As a notable wink to the nationalistic movement that led to Brexit, the new passport repeats the nationality twice—not only does it list the country it belongs to, but it highlights that it is a “British passport” (although the label is somewhat incorrect, as it is also a Northern Irish passport). No other passport does the same, and only Switzerland uses its nationality as an adjective on the passport, although without repeating Switzerland.

But the British charm of the passport might not extend past its old-school, colonial reference.

The new passport, as was quickly noted by opponents to Brexit, was designed by the Franco/Dutch company Gemalto and made in Poland. The UK competitor for the production of the passport, De La Rue, lost the bid to make it last year, which led to a reported loss of up to 170 jobs in the UK. Gemalto will continue to hold a contract to make UK passports for 10 years.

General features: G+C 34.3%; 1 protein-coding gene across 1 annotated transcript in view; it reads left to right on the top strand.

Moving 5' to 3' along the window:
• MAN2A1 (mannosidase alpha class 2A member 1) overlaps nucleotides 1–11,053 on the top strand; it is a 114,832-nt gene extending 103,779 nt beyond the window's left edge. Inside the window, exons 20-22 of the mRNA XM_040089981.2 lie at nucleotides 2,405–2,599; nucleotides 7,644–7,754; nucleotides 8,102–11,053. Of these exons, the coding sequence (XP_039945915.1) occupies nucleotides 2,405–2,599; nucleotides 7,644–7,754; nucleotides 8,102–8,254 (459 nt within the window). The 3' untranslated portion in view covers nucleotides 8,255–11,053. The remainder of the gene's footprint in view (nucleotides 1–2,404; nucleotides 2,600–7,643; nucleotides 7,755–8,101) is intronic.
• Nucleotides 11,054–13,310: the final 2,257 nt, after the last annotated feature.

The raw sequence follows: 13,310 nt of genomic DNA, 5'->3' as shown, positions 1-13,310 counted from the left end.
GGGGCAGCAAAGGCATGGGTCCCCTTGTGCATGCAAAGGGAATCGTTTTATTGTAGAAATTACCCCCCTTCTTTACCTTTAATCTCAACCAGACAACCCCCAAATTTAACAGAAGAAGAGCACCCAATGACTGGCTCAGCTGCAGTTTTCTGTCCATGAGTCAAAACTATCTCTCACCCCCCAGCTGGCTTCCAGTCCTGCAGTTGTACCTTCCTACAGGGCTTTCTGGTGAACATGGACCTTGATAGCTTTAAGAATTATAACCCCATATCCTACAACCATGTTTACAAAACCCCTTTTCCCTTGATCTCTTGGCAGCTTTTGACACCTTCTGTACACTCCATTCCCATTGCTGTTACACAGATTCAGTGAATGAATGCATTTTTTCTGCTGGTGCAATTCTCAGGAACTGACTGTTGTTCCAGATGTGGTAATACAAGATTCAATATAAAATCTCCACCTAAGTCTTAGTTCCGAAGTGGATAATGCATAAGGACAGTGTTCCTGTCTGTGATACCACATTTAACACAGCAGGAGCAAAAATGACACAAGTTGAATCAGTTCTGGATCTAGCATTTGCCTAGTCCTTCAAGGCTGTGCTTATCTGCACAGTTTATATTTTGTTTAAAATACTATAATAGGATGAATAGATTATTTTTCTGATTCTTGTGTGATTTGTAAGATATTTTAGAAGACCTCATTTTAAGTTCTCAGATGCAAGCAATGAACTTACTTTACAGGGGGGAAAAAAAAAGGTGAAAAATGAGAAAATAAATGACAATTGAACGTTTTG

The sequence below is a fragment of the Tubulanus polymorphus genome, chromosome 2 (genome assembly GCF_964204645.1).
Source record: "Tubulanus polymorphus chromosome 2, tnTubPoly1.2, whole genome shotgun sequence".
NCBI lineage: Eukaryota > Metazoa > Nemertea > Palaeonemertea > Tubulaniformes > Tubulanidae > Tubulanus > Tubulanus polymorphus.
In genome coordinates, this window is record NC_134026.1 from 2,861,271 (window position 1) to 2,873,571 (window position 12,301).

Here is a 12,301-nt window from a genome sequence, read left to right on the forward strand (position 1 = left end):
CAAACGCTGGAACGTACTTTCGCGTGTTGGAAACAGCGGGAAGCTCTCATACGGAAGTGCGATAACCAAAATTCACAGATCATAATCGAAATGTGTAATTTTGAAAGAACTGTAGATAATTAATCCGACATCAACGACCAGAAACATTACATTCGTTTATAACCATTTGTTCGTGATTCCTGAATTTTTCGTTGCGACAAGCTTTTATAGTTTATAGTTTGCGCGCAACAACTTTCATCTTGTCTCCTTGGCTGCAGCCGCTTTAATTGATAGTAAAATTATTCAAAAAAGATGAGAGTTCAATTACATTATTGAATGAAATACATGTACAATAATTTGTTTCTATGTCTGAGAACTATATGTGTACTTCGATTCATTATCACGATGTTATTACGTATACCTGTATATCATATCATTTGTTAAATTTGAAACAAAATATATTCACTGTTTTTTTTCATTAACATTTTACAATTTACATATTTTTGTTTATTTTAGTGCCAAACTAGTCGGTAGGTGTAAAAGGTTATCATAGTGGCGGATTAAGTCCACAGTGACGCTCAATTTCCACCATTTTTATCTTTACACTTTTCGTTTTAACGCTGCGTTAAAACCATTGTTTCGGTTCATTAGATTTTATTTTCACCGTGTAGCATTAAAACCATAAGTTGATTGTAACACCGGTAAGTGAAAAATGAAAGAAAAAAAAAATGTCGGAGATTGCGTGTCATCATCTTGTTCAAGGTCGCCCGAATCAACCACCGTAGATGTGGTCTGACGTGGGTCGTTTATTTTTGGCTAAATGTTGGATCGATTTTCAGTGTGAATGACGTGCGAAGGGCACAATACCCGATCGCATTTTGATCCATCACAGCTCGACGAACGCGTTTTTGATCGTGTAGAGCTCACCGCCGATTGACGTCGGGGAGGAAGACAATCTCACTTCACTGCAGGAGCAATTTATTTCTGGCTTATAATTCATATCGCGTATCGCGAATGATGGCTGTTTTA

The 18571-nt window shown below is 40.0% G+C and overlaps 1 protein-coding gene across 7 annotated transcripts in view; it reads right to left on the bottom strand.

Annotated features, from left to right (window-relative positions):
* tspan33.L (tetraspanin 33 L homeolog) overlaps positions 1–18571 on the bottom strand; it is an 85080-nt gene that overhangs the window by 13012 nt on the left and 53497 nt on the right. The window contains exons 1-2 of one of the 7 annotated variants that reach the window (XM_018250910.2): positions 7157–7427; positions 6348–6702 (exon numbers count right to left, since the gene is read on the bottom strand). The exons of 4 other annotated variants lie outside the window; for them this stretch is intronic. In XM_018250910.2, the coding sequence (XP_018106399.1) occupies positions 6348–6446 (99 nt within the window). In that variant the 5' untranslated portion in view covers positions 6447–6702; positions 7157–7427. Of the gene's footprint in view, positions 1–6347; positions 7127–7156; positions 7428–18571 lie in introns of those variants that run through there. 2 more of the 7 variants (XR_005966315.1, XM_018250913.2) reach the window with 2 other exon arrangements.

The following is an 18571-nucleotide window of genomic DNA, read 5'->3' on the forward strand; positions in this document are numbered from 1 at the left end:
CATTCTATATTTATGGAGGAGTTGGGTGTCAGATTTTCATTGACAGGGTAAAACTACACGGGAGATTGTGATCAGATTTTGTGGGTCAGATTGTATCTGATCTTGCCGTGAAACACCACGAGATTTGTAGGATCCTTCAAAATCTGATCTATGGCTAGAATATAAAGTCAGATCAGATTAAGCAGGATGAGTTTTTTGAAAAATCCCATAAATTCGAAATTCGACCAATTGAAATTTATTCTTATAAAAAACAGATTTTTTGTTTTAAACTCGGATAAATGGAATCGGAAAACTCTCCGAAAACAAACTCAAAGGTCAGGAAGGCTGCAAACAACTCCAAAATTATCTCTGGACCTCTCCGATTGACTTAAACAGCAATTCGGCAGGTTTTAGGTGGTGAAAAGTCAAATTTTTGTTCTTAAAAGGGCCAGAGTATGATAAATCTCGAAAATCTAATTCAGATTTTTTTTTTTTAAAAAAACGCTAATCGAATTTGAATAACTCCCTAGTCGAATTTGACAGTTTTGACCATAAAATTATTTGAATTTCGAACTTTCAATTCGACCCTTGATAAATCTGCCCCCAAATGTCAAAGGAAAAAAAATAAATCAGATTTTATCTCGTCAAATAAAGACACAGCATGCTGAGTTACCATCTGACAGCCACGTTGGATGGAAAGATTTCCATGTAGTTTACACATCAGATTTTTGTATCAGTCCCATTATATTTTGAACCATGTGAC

The passport will be the first passport to be certifiably carbon neutral.

According to Passport Index, the UK’s burgundy, EU passport is below 21 countries when it comes to power ranking—and shares its power level with eight other nations. Experts don’t currently see drastic changes in the ranking post-EU, assuming then that travel agreements that will be negotiated individually by the UK with other countries will be modeled after the current ones.

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